Several verified Twitter accounts have been hacked to impersonate Elon Musk today, Nov. 5, with one reportedly collecting almost $170,000.
After compromising verified accounts, scammers changed the profile name and picture in order to pose as the Tesla CEO. Scammers would then post in comment threads started by the real Elon Musk, so as to give the impression of legitimacy. Some of the scam tweets said that Elon Musk was conducting “the biggest” crypto-giveaway in the world for those who use “Bitcoic” (read Bitcoin), and provided a link to “participate” in the giveaway.
Screenshot of compromised Pathe UK account. Source: Business Insider
To skirt Twitter security measures, scammers subtly changed one of the characters in the name, while still maintaining a display name that appeared to be “Elon Musk” at a glance, preculding Twitter from automatically flagging the account.
Daily Beast reporter Lachlan Markay reported that sources on Pallone’s campaign confirmed the account was hacked, albeit without any political goals saying, “Just looks like a Bitcoin Scam.”
If you fall for this you deserve to be scammed tbh pic.twitter.com/RKjd90UsBt
— A source close to Lachlan Markay (@lachlan) November 5, 2018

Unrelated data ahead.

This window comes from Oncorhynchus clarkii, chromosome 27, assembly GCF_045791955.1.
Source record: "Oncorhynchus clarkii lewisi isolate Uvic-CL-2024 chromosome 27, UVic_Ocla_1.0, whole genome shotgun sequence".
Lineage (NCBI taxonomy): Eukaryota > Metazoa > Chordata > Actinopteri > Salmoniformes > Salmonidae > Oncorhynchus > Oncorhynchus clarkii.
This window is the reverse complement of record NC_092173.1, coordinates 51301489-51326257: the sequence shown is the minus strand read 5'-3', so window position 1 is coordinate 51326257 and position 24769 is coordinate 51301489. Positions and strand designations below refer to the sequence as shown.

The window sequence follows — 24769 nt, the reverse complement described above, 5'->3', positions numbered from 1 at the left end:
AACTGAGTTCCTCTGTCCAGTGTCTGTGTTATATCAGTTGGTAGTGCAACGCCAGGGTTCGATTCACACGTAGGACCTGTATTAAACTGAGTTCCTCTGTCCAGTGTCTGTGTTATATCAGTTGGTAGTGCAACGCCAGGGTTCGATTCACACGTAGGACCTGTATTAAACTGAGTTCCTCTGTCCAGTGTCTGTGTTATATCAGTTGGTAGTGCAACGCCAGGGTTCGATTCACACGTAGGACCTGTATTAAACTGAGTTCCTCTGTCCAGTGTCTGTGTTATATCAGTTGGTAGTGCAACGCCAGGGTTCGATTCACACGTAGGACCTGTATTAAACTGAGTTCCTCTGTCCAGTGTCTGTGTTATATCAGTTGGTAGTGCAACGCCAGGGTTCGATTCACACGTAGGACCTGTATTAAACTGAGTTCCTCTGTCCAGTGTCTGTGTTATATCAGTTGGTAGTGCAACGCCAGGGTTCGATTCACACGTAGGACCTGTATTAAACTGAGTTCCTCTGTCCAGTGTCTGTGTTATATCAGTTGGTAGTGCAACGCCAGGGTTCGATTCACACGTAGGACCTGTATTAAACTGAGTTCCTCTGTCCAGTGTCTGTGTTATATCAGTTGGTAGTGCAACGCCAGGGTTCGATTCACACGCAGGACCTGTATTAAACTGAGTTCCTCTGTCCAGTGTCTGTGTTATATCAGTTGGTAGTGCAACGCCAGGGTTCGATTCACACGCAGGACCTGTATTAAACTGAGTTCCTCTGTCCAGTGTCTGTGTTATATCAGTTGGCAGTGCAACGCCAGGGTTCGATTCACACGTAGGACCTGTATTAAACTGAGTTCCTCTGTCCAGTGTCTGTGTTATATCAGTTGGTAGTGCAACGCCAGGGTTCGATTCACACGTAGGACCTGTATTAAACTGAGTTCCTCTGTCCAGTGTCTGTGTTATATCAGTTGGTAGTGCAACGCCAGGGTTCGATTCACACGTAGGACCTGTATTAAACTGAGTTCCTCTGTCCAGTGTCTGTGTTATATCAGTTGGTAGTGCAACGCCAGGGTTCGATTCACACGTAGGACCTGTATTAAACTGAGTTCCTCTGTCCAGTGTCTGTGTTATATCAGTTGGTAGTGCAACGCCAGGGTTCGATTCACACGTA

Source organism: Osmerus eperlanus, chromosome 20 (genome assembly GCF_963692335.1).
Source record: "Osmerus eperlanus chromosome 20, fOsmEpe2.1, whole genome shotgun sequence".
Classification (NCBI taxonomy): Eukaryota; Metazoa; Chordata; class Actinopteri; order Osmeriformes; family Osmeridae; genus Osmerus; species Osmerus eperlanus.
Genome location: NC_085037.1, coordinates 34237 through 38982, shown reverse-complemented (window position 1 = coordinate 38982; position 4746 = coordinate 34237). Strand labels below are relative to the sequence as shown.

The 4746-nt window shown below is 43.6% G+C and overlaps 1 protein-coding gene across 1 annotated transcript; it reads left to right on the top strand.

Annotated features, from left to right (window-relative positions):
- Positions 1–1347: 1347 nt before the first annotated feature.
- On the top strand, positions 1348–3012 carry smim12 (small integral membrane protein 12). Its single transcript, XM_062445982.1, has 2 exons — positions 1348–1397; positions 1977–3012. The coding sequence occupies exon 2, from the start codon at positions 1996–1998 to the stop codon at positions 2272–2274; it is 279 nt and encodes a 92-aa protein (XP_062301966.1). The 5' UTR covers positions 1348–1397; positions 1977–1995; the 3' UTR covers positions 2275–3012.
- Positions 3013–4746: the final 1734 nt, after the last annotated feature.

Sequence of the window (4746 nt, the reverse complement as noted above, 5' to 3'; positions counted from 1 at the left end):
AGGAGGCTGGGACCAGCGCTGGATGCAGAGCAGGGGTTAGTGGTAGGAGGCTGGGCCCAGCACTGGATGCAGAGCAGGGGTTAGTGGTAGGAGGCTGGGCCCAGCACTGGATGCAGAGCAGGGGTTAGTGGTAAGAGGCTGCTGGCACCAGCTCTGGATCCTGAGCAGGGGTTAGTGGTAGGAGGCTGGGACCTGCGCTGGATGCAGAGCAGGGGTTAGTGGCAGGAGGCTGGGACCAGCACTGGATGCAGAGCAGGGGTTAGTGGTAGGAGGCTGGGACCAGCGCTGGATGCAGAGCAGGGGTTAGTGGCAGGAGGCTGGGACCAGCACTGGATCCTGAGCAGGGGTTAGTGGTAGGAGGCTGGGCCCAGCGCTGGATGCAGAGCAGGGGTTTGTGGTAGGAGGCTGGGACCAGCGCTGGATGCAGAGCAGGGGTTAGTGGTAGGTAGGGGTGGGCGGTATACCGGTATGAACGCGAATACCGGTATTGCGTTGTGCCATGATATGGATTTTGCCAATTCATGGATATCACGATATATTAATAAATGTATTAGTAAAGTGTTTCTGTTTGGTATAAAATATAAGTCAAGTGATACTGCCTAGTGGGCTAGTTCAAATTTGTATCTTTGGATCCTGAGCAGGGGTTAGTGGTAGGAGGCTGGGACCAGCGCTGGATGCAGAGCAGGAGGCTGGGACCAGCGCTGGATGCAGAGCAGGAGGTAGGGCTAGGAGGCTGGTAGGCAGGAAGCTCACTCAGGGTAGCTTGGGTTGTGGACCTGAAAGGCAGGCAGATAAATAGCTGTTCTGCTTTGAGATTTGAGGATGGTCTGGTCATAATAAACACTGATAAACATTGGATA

He subsequently added that one of the BTC wallets used in the scams received $158,256 and that the payments “are still coming.” At press time, the address referred to by Markay had a final balance of 26.38 BTC ($168,930).
Pathe U.K. later confirmed that it had recovered control of its account and deleted the fake Elon Musk tweets.
Other high-profile individuals in the crypto and tech space have been similarly impersonated. In April, founder and CEO of Telegram Pavel Durov tweeted a warning, telling his followers that the messaging app was experiencing downtime due to its server clusters overheating. Durov’s tweet drew attention to fake crypto giveaway scammers who posed as the Telegram CEO and claimed to offer crypto to users as a “thank you for [their] support.”
In January, Twitter saw an influx of Litecoin (LTC) founder “Charlie Lee” impersonators, with multiple imposters posing as the LTC creator and promoting a fake LTC giveaway. Most of the scammers were using Twitter handles with names very similar to the real Charlie Lee, @SatoshiLite, such as @SatoshiLitez and @SatoshiLitee_.
In September, Elon Musk asked Jackson Palmer, the creator of Dogecoin (DOGE), to help him combat “annoying” cryptocurrency scammers on Twitter. Palmer replied almost immediately, urging Musk to reach out to him using direct messages. Later on, the creator of Dogecoin sent Musk a script that could purportedly solve the problem.